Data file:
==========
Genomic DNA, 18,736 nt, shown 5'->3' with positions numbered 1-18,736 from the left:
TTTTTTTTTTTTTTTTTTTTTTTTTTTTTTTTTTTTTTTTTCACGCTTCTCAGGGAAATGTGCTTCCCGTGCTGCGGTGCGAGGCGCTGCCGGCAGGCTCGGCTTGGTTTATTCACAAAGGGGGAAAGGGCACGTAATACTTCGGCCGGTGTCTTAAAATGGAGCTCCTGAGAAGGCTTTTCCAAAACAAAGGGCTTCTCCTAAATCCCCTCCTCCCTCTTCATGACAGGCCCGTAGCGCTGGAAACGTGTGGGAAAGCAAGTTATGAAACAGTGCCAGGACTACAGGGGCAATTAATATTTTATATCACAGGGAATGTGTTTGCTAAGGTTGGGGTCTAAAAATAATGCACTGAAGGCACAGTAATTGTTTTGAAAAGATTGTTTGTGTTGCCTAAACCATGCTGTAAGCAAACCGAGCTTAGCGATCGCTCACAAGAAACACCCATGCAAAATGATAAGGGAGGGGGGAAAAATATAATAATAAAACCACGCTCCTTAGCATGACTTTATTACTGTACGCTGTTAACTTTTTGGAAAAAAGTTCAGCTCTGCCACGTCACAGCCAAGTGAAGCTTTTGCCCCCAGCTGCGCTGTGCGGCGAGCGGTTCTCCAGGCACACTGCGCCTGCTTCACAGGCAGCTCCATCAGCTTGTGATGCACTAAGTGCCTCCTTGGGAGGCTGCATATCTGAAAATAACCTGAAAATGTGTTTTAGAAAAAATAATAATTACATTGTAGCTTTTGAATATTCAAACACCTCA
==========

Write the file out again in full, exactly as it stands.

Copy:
Genomic DNA, 18,736 nt, shown 5'->3' with positions numbered 1-18,736 from the left:
TTTTTTTTTTTTTTTTTTTTTTTTTTTTTTTTTTTTTTTTTCACGCTTCTCAGGGAAATGTGCTTCCCGTGCTGCGGTGCGAGGCGCTGCCGGCAGGCTCGGCTTGGTTTATTCACAAAGGGGGAAAGGGCACGTAATACTTCGGCCGGTGTCTTAAAATGGAGCTCCTGAGAAGGCTTTTCCAAAACAAAGGGCTTCTCCTAAATCCCCTCCTCCCTCTTCATGACAGGCCCGTAGCGCTGGAAACGTGTGGGAAAGCAAGTTATGAAACAGTGCCAGGACTACAGGGGCAATTAATATTTTATATCACAGGGAATGTGTTTGCTAAGGTTGGGGTCTAAAAATAATGCACTGAAGGCACAGTAATTGTTTTGAAAAGATTGTTTGTGTTGCCTAAACCATGCTGTAAGCAAACCGAGCTTAGCGATCGCTCACAAGAAACACCCATGCAAAATGATAAGGGAGGGGGGAAAAATATAATAATAAAACCACGCTCCTTAGCATGACTTTATTACTGTACGCTGTTAACTTTTTGGAAAAAAGTTCAGCTCTGCCACGTCACAGCCAAGTGAAGCTTTTGCCCCCAGCTGCGCTGTGCGGCGAGCGGTTCTCCAGGCACACTGCGCCTGCTTCACAGGCAGCTCCATCAGCTTGTGATGCACTAAGTGCCTCCTTGGGAGGCTGCATATCTGAAAATAACCTGAAAATGTGTTTTAGAAAAAATAATAATTACATTGTAGCTTTTGAATATTCAAACACCTCA